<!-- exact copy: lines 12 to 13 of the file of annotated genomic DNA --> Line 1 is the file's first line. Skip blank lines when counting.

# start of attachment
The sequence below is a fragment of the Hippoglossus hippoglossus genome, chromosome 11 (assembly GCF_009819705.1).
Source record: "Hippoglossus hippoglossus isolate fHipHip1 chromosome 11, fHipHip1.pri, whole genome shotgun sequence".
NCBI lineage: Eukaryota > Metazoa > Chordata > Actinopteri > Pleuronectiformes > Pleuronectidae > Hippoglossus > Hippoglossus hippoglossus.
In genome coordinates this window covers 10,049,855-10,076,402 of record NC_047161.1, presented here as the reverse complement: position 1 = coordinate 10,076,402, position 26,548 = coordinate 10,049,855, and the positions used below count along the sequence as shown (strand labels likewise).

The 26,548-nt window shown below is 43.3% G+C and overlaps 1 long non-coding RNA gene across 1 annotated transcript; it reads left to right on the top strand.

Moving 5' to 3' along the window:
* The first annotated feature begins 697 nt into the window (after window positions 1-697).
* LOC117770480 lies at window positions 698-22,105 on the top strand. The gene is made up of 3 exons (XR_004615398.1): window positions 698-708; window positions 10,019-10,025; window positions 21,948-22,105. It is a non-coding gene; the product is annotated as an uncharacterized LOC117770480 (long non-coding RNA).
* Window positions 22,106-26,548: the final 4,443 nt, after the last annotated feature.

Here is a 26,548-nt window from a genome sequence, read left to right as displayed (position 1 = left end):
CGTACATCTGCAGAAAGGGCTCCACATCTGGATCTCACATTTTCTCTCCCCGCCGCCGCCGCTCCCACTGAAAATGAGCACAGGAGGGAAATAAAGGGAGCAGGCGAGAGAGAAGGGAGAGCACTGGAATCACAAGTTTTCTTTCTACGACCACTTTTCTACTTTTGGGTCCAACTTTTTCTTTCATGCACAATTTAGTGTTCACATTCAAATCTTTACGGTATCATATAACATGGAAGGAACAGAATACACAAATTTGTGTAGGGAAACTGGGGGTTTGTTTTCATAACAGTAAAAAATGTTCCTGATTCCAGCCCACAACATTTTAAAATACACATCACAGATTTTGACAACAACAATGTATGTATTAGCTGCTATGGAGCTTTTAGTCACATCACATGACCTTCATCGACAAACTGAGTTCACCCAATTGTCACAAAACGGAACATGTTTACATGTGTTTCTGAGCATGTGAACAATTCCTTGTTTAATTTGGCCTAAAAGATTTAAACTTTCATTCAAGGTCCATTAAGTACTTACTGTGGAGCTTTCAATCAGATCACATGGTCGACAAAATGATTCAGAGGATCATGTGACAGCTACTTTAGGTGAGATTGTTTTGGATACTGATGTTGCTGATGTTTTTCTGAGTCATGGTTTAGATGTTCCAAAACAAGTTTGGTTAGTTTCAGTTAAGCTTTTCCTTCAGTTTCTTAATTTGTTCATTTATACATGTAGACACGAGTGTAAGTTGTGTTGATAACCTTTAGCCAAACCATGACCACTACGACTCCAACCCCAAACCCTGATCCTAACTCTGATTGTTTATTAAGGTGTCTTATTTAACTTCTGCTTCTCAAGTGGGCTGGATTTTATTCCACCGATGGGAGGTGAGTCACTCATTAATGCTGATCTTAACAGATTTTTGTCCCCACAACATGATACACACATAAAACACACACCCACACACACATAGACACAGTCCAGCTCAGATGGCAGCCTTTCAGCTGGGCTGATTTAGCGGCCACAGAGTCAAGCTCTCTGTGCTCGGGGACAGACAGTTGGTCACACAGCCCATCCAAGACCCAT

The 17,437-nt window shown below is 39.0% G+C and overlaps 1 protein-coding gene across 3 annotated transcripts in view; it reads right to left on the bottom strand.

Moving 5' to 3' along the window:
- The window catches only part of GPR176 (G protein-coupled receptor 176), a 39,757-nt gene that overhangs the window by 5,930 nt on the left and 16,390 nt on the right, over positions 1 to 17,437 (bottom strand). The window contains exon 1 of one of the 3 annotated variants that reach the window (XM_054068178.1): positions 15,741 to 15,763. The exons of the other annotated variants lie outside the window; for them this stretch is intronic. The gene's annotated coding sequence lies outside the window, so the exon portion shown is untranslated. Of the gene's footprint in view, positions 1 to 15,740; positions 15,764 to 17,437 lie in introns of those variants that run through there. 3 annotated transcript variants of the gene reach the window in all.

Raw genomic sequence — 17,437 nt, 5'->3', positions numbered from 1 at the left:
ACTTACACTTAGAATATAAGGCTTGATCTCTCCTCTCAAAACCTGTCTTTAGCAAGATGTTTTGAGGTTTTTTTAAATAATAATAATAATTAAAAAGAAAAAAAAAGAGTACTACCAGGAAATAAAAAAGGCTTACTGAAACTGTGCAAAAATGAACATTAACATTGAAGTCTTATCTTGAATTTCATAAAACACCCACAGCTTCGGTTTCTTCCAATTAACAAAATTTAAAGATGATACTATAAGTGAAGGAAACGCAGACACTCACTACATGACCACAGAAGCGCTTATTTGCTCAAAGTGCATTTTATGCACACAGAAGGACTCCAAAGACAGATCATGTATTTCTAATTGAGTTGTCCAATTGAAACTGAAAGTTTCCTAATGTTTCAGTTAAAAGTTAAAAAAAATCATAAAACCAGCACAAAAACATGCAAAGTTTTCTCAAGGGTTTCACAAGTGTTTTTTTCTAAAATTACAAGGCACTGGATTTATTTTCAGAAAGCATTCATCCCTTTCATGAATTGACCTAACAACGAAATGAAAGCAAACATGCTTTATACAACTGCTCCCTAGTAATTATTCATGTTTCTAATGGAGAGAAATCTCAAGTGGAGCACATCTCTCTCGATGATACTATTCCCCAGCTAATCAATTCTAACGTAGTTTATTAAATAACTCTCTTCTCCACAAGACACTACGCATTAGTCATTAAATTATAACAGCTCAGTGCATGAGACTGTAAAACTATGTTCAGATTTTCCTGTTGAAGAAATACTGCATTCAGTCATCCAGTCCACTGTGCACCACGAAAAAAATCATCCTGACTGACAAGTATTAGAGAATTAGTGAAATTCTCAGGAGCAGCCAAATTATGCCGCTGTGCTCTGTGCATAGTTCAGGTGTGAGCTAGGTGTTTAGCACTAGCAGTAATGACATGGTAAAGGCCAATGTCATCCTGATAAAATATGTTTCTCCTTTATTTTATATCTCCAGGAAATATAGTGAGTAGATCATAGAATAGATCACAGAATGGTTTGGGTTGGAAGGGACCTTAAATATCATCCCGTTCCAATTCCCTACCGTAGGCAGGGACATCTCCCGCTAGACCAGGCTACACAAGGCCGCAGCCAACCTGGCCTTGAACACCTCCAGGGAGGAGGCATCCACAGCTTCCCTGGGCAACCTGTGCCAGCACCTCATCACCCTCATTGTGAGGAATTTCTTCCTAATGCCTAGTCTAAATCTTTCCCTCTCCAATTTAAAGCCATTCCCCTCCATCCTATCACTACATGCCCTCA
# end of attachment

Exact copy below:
The 17,437-nt window shown below is 39.0% G+C and overlaps 1 protein-coding gene across 3 annotated transcripts in view; it reads right to left on the bottom strand.

Moving 5' to 3' along the window: